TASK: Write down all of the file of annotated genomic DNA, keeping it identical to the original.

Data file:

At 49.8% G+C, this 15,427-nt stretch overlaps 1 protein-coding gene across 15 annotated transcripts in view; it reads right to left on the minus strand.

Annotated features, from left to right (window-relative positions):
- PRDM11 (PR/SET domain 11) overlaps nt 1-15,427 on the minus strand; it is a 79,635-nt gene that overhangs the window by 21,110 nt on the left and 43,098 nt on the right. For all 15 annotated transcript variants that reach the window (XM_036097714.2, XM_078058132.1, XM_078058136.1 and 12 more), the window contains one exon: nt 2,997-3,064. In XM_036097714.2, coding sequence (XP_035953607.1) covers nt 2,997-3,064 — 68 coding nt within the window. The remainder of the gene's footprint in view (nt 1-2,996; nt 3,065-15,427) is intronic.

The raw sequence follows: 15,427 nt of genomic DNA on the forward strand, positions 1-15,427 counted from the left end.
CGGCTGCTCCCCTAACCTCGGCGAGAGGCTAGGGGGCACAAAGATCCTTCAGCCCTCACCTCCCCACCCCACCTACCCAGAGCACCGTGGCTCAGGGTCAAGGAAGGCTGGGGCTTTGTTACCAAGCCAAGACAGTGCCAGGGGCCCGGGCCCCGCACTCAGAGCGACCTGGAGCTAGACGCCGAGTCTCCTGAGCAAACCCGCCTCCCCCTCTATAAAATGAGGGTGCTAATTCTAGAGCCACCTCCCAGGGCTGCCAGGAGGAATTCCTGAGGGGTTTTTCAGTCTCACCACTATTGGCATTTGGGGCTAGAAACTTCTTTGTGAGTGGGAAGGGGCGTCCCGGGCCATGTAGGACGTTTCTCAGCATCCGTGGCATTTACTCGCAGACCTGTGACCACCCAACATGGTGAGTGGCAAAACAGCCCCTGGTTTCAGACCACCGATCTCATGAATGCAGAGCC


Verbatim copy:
At 49.8% G+C, this 15,427-nt stretch overlaps 1 protein-coding gene across 15 annotated transcripts in view; it reads right to left on the minus strand.

Annotated features, from left to right (window-relative positions):
- PRDM11 (PR/SET domain 11) overlaps nt 1-15,427 on the minus strand; it is a 79,635-nt gene that overhangs the window by 21,110 nt on the left and 43,098 nt on the right. For all 15 annotated transcript variants that reach the window (XM_036097714.2, XM_078058132.1, XM_078058136.1 and 12 more), the window contains one exon: nt 2,997-3,064. In XM_036097714.2, coding sequence (XP_035953607.1) covers nt 2,997-3,064 — 68 coding nt within the window. The remainder of the gene's footprint in view (nt 1-2,996; nt 3,065-15,427) is intronic.

The raw sequence follows: 15,427 nt of genomic DNA on the forward strand, positions 1-15,427 counted from the left end.
CGGCTGCTCCCCTAACCTCGGCGAGAGGCTAGGGGGCACAAAGATCCTTCAGCCCTCACCTCCCCACCCCACCTACCCAGAGCACCGTGGCTCAGGGTCAAGGAAGGCTGGGGCTTTGTTACCAAGCCAAGACAGTGCCAGGGGCCCGGGCCCCGCACTCAGAGCGACCTGGAGCTAGACGCCGAGTCTCCTGAGCAAACCCGCCTCCCCCTCTATAAAATGAGGGTGCTAATTCTAGAGCCACCTCCCAGGGCTGCCAGGAGGAATTCCTGAGGGGTTTTTCAGTCTCACCACTATTGGCATTTGGGGCTAGAAACTTCTTTGTGAGTGGGAAGGGGCGTCCCGGGCCATGTAGGACGTTTCTCAGCATCCGTGGCATTTACTCGCAGACCTGTGACCACCCAACATGGTGAGTGGCAAAACAGCCCCTGGTTTCAGACCACCGATCTCATGAATGCAGAGCC